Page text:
Issue 2 : Spring 2011

About Author:

  • Tanya Shirley

    Tanya Shirley was born and lives in Jamaica. She was awarded an MFA in Creative Writing from the University of Maryland, USA. She is a Cave Canem Fellow and a past participant in Callaloo Creative Writing Workshops. Her first poetry collection,...


Matie* Shall Not Conquer

You know all men are weak.

You see the way she watches him, you imagine

she has a basket of red apples and a snake

coiled around her belly

but this is the man who made you come

more times than you could count,

you are willing to use the wisdom of women

long dead to keep his eyes in your skin.


Light three blue candles:

the flickering will taper

the conflagration in your blood;

fight big fire with small fire.

Write his name and your name on a piece of paper.

Write her name on another; if you do not know it, be patient,

he will whisper it, as all men do, in his sleep.

On the third piece of paper, write three positive wishes

for your rival, all the time wishing the bitch well.

Negative thoughts are returned to sender.


Place one drop of clove oil on each piece.

Fold papers and put in an envelope, it should be white

like the dress you’re wearing.

Keep it under your mattress for seven nights.

On the eighth night when only the owl’s eyes are upon you,

burn the envelope in a big, glass bowl.

Do not set your house on fire.

Scatter the ashes outside, far away from your dogs;

like ganja seeds, it will drive them crazy.


In the morning, he will come to you

with a rose in his mouth,

and her name will be mud on the soles of his feet.



*the name used in Jamaican dancehall culture for “the woman on the side” or the “mistress”


Waiting for Rain (Again)

I am thinking of the drought, the parched earth

outside my door, the plant the gardener killed

with water from the pool; in desperate times,

we try everything. I have mastered the art of bathing

from a bucket. I know a lady with seven water tanks

in her forever-green back yard; she says they’re not enough.

There are poor people in this country

who’ve never had running water, who carry pails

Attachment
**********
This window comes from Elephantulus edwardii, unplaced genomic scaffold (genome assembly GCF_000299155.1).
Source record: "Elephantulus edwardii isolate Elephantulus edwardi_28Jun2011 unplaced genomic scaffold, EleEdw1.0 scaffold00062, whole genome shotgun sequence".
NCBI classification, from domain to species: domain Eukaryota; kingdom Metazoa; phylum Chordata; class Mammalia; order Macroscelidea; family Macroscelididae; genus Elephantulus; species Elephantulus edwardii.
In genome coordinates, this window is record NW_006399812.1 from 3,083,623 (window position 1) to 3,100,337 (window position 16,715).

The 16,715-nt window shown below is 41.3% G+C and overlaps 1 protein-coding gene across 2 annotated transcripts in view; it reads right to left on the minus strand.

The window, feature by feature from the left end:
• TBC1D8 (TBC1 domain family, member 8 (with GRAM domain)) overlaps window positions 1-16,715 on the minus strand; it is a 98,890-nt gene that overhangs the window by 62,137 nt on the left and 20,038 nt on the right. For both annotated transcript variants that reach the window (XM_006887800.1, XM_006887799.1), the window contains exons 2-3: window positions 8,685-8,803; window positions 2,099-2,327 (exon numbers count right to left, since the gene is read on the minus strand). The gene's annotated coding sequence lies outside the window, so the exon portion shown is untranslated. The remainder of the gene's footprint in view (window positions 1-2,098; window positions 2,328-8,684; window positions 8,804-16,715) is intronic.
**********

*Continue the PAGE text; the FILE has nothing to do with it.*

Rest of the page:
full from the river on their heads.

Sandwiched in pews, their only prayer is for rain

to start their produce growing again perhaps

before the next set of school fees are due.

Poor people in thick circles dancing for rain.

Obeah men getting extra business for rain.

Still it has not rained.

And who knew an empty tap could have me in tears.

Perhaps, I am grieving for all the dying things,

people in this desert looking out, looking in.

Perhaps, I am giving up myself as a tank, as a city river,

an oasis for all this thirst.

Let them come and drink of me, my brokenness

spilling in chards of tears.


Every Hoe Have Him Stick A Bush

Our resident mad man (I imagine every neighborhood has one)

would wake us every Saturday morning with a barrage

of bomboclaats, rassclaats and other claats.

He was regular like the sound of my neighbor’s washing

machine, crying children, her Spanish-speaking husband.

But I should have known insanity precludes consistency.

He’s started to curse at least two days in the week,

sometimes early morning, sometimes late at night.

I lie awake wondering how long he’ll take,

what new phrase he’ll invent. Of late he’s been shouting

(he’s never quiet), A wha’ do you? Eeh? Eeh?

There’s never an answer, never another voice.

I imagine he’s questioning himself.

Perhaps even in madness we’re frustrated

with our shortcomings, struggling towards sanity,

the way the sane amongst us struggle against insanity.

I wonder what our neighborhood would sound like without him.

I’ve always been drawn to public outbursts,

when we forget to leave the dirty linens inside,

when we need the world to witness our existence.

One Saturday morning a man came to the mad man’s house,

(it’s not really a house; he’s the caretaker of an unfinished scheme,

a shrine to the economic down turn) warning him

to leave his woman alone. He banged on the zinc gate.

Said he knew his woman was in there with him even now.

I wondered if he had the wrong address. I dressed quickly.

Stood in the road with others brave enough to flaunt their nosiness.

After much machete wielding, banging, shouting and swearing

he jumped on his bicycle, riding away in a defeated dirt cloud.

Soon the mad man emerged with a woman by his side.

She looked clean and not at all ugly. She avoided our eyes but he

walked towards us all the while screaming, Wha’ di rass unuh looking on?

We dispersed quickly, smelling the violence on his tongue.

I returned to my house and the echo of my breathing.


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